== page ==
I have been playing with my new Christmas digital stamps and found that these trees were just begging to be made into sorting activities. I lack the license (for now) to give them away for free, so I put them in my shop for a whopping 10 cents! I'd be glad to customize the word family or sounds pages for you!
Okay, my first linky party! How fun! Because we are trained teachers, I'm going to follow protocol here. I'm going to start with a positive, offer two things for which I'm not thankful, and end on a high note!
1. I am so thankful for my job and [mostly] everything that comes along with it - colleagues to laugh and joke with about the happenings of our crazy days, children with no two personalities the same, hugs and band-aids and learning, creativity and organization. I love it!
2. I am so thankful for coffee. It warms me up on the inside and the outside. One sip of a pumpkin spice latte and I know that fall is here!
3. I am not thankful for traffic on the way home from school. I like to stay after school and work, but some days the thought of being stuck in 5:00 traffic in Dallas trumps my need to label clothespins with letters or organize that drawer that has been bugging me.
4. I am not thankful for painted cinder block walls and a "blue painter's tape only" rule. My word family posters fall down at least once a week because that blue tape just won't stick! However, we are not allowed to use anything thing else on the walls. Do you think teachers at my school are more interested in following that rule or having posters that stay up? We'll keep that to ourselves.
5. I am thankful for coming home after a long [but fulfilling and wonderful] day of work to my four-legged children. Licks, licks, licks all around! I will take this opportunity to brag:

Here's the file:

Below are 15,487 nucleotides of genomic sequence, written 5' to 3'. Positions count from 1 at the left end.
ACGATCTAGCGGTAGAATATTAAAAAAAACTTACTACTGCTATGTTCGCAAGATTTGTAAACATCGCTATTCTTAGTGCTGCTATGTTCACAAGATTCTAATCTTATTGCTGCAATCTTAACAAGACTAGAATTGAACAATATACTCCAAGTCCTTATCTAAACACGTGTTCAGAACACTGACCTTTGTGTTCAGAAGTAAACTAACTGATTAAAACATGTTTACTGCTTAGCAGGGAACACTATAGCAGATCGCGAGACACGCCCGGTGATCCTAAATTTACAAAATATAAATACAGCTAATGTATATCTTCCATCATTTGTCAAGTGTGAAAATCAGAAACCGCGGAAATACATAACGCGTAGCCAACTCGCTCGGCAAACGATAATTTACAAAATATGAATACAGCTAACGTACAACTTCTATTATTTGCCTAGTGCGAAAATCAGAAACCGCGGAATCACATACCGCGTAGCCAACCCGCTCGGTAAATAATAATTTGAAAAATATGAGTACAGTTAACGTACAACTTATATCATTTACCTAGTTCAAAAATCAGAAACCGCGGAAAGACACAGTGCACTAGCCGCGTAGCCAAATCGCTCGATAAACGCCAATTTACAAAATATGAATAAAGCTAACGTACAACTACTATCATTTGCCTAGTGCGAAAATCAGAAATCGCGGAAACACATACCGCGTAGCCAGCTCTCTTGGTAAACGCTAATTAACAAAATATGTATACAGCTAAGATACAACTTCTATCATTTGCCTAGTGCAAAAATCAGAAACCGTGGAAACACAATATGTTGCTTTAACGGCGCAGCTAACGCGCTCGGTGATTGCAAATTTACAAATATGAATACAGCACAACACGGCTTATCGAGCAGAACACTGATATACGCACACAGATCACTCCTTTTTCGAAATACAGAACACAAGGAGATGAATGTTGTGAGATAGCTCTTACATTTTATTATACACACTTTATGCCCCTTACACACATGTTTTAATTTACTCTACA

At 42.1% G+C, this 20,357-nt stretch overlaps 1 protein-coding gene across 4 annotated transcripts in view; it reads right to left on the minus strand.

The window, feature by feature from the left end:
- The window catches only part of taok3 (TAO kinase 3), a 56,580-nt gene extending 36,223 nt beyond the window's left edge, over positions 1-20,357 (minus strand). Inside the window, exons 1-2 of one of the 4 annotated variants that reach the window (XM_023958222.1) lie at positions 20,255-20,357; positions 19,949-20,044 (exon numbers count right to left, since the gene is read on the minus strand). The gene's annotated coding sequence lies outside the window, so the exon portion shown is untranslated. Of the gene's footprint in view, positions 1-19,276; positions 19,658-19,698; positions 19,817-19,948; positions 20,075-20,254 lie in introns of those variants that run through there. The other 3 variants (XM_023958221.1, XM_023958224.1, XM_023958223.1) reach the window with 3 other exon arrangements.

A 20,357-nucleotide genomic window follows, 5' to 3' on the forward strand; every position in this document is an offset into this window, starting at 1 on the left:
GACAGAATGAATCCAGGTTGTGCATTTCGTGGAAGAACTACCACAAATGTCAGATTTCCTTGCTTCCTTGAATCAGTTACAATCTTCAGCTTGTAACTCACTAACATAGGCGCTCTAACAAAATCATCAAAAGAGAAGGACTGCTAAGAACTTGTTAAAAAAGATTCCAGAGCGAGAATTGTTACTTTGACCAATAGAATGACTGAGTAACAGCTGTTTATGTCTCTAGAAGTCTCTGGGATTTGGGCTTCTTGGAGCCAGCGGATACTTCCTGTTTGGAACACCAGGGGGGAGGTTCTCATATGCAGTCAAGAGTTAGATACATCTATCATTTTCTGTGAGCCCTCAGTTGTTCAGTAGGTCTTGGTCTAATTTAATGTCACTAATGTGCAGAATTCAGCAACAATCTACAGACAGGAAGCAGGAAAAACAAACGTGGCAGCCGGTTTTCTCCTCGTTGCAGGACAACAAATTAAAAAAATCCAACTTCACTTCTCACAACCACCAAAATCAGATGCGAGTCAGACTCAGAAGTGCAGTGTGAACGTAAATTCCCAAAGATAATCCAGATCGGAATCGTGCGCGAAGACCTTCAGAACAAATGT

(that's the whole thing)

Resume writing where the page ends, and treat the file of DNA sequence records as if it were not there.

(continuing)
6. I am thankful for all of you blogging teachers! You have inspired me in major ways and make me such a better teacher! Thank you so much for having sharing hearts and a passion for what you do.
Every year, my school continues the (much-loved) stereotype that Texas is a state of desert-dwelling cowboys and cowgirls by hosting a Dad's Night with a western/fall/Texas theme. All of the teachers are responsible for putting up a fabulous display in the halls and were also required to have a 3-D scarecrow outside their room. The Kinder team decided on our own little theme for our hall display, appropriately titled "Lone Star Literature." We based all of our projects on some fabulous children's books.
We read Rattlesnake Dance and made rattlesnakes, Bubba the Cowboy Prince (a fun twist on the Cinderella story) and made cowboys and horses, and Armadillo Rodeo and made armadillos. We learned about several Texas symbols and made Texas flags and bluebonnets after reading Texas Alphabet and L is for Lone Star.
There are so many great books out there about Texas!
The snakes were made from a paper plate. the kiddos painted them, then cut in a spiral. They made a pattern using die cut rhombi. Rattles were made using pony beads or beans. Armadillos were simply made out of two shades of gray construction paper. Each class's armadillos were slightly different. My babies used texture brushes and black paint to decorate the shell. Another class painted them with a glittery black. The ideas for the snake and armadillos came from April Larremore's AMAZING Texas Unit.
Our horses were peeking their heads out of the fence! These were made without patterns by taking the students step-by-step. They were asked to cut out an oval, rectangle and two triangles. The manes were made using cut yarn. My two fellow kinder teachers did this as strictly following oral directions, I chose to demonstrate each step (thus the difference in horsey appearances)!